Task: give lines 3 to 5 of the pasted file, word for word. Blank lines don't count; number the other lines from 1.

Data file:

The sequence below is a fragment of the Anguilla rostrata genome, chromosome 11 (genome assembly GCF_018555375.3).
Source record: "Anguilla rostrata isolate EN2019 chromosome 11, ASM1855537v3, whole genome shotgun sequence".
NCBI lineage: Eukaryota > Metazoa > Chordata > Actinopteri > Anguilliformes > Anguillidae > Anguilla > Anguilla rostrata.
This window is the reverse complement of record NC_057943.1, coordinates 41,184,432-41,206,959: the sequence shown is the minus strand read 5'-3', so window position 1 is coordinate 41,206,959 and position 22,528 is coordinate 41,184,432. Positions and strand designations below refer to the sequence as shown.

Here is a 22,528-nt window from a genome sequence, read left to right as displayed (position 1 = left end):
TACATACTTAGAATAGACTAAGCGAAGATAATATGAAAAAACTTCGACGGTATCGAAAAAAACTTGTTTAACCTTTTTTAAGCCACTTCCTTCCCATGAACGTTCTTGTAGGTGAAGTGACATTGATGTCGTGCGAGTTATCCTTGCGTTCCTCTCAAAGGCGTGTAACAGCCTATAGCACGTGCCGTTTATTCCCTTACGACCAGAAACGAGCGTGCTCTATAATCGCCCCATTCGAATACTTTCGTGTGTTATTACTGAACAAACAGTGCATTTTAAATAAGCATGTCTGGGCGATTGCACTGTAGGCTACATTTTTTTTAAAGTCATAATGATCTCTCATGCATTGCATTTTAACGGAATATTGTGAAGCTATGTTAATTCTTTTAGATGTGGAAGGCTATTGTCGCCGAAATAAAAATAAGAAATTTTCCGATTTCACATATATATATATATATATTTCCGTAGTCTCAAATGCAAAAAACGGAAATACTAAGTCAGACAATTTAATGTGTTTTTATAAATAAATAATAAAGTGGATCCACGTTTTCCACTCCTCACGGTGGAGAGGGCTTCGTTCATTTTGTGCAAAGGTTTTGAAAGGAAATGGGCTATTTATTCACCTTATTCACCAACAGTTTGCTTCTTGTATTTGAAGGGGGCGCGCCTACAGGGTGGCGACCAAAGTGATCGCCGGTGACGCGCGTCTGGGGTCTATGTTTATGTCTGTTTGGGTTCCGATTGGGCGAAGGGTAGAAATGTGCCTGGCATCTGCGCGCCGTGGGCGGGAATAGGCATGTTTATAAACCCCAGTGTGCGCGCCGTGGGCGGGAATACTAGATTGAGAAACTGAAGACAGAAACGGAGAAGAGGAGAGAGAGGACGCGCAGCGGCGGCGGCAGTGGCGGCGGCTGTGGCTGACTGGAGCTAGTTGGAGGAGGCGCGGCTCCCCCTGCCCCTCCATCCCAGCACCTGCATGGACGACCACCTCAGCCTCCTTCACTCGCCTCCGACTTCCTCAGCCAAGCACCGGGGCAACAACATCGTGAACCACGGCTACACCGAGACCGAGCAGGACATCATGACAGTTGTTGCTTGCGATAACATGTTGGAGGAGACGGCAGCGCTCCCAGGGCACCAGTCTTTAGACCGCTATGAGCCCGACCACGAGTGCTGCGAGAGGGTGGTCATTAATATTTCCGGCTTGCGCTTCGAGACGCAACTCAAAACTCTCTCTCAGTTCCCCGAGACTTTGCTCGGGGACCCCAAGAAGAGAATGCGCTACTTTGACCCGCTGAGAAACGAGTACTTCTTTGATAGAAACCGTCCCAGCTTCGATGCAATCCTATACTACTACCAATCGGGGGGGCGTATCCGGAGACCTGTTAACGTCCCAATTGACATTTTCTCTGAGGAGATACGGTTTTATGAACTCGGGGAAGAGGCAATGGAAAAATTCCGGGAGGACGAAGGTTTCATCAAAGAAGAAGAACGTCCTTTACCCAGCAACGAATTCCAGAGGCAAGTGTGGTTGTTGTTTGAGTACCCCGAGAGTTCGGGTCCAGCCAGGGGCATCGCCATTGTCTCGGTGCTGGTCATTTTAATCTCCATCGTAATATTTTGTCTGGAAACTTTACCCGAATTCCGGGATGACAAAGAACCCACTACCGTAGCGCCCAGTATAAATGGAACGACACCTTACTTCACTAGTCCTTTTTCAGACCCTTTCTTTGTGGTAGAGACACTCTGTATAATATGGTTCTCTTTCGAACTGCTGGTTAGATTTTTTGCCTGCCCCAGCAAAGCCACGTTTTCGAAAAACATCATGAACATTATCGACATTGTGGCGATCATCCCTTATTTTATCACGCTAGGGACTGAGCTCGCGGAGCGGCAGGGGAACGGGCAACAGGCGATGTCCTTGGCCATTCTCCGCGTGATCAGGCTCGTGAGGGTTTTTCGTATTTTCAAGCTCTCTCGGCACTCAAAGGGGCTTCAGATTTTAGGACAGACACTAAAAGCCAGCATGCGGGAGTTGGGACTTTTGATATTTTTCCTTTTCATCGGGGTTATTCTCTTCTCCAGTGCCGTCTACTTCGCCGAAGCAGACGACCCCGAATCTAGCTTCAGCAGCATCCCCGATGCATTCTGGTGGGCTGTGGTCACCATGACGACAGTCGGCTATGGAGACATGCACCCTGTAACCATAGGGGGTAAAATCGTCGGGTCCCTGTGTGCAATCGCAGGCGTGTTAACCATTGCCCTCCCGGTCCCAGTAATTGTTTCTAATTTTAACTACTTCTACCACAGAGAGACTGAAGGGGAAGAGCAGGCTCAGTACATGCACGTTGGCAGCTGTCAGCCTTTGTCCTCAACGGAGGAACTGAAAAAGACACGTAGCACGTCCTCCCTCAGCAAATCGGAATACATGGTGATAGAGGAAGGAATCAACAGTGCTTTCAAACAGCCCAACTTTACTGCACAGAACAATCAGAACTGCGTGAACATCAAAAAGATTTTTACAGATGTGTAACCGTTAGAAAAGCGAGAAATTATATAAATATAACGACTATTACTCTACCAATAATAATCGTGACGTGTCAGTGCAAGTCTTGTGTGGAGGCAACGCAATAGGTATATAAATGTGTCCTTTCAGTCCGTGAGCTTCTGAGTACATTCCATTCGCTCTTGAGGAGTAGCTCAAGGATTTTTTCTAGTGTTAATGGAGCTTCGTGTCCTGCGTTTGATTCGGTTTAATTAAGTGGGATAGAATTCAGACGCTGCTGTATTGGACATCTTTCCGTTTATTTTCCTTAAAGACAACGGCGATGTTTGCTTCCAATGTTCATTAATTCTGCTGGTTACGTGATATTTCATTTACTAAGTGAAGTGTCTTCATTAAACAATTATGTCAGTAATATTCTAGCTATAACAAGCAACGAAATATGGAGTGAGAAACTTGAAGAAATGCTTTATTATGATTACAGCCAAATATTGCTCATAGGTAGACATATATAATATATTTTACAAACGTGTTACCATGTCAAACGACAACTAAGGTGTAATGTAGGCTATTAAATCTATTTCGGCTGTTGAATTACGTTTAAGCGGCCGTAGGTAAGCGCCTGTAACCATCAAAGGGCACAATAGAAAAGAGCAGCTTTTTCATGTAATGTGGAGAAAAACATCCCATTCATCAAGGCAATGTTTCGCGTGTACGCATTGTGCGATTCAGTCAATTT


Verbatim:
NCBI lineage: Eukaryota > Metazoa > Chordata > Actinopteri > Anguilliformes > Anguillidae > Anguilla > Anguilla rostrata.
This window is the reverse complement of record NC_057943.1, coordinates 41,184,432-41,206,959: the sequence shown is the minus strand read 5'-3', so window position 1 is coordinate 41,206,959 and position 22,528 is coordinate 41,184,432. Positions and strand designations below refer to the sequence as shown.

Here is a 22,528-nt window from a genome sequence, read left to right as displayed (position 1 = left end):